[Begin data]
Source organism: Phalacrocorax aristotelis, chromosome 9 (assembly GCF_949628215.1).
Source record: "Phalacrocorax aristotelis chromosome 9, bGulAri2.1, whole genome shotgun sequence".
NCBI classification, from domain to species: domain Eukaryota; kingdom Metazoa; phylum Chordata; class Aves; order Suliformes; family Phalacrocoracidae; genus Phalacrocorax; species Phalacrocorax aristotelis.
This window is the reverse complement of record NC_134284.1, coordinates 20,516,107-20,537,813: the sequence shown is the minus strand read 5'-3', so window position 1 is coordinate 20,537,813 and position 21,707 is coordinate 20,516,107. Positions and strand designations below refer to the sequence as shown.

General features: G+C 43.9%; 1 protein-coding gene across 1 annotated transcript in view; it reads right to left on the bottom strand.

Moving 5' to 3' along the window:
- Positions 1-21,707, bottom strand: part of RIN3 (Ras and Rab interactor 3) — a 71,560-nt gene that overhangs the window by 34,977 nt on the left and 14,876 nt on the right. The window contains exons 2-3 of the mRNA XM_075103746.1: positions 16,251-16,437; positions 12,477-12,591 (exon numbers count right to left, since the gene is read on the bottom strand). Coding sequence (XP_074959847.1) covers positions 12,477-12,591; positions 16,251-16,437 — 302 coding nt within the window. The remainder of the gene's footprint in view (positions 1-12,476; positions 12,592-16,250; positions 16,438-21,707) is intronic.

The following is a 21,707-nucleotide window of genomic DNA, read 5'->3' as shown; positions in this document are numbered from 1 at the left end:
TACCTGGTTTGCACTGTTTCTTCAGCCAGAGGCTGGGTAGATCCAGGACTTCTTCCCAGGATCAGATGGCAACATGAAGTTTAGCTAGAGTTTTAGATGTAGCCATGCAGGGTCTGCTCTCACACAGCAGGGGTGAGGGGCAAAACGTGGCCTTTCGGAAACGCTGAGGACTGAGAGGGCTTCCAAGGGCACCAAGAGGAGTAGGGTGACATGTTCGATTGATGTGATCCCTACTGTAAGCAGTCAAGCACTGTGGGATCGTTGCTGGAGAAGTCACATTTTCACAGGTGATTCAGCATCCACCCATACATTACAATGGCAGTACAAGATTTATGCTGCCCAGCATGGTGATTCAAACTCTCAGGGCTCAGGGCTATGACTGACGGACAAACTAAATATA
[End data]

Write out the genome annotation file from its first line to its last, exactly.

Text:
Source organism: Phalacrocorax aristotelis, chromosome 9 (assembly GCF_949628215.1).
Source record: "Phalacrocorax aristotelis chromosome 9, bGulAri2.1, whole genome shotgun sequence".
NCBI classification, from domain to species: domain Eukaryota; kingdom Metazoa; phylum Chordata; class Aves; order Suliformes; family Phalacrocoracidae; genus Phalacrocorax; species Phalacrocorax aristotelis.
This window is the reverse complement of record NC_134284.1, coordinates 20,516,107-20,537,813: the sequence shown is the minus strand read 5'-3', so window position 1 is coordinate 20,537,813 and position 21,707 is coordinate 20,516,107. Positions and strand designations below refer to the sequence as shown.

General features: G+C 43.9%; 1 protein-coding gene across 1 annotated transcript in view; it reads right to left on the bottom strand.

Moving 5' to 3' along the window:
- Positions 1-21,707, bottom strand: part of RIN3 (Ras and Rab interactor 3) — a 71,560-nt gene that overhangs the window by 34,977 nt on the left and 14,876 nt on the right. The window contains exons 2-3 of the mRNA XM_075103746.1: positions 16,251-16,437; positions 12,477-12,591 (exon numbers count right to left, since the gene is read on the bottom strand). Coding sequence (XP_074959847.1) covers positions 12,477-12,591; positions 16,251-16,437 — 302 coding nt within the window. The remainder of the gene's footprint in view (positions 1-12,476; positions 12,592-16,250; positions 16,438-21,707) is intronic.

The following is a 21,707-nucleotide window of genomic DNA, read 5'->3' as shown; positions in this document are numbered from 1 at the left end:
TACCTGGTTTGCACTGTTTCTTCAGCCAGAGGCTGGGTAGATCCAGGACTTCTTCCCAGGATCAGATGGCAACATGAAGTTTAGCTAGAGTTTTAGATGTAGCCATGCAGGGTCTGCTCTCACACAGCAGGGGTGAGGGGCAAAACGTGGCCTTTCGGAAACGCTGAGGACTGAGAGGGCTTCCAAGGGCACCAAGAGGAGTAGGGTGACATGTTCGATTGATGTGATCCCTACTGTAAGCAGTCAAGCACTGTGGGATCGTTGCTGGAGAAGTCACATTTTCACAGGTGATTCAGCATCCACCCATACATTACAATGGCAGTACAAGATTTATGCTGCCCAGCATGGTGATTCAAACTCTCAGGGCTCAGGGCTATGACTGACGGACAAACTAAATATA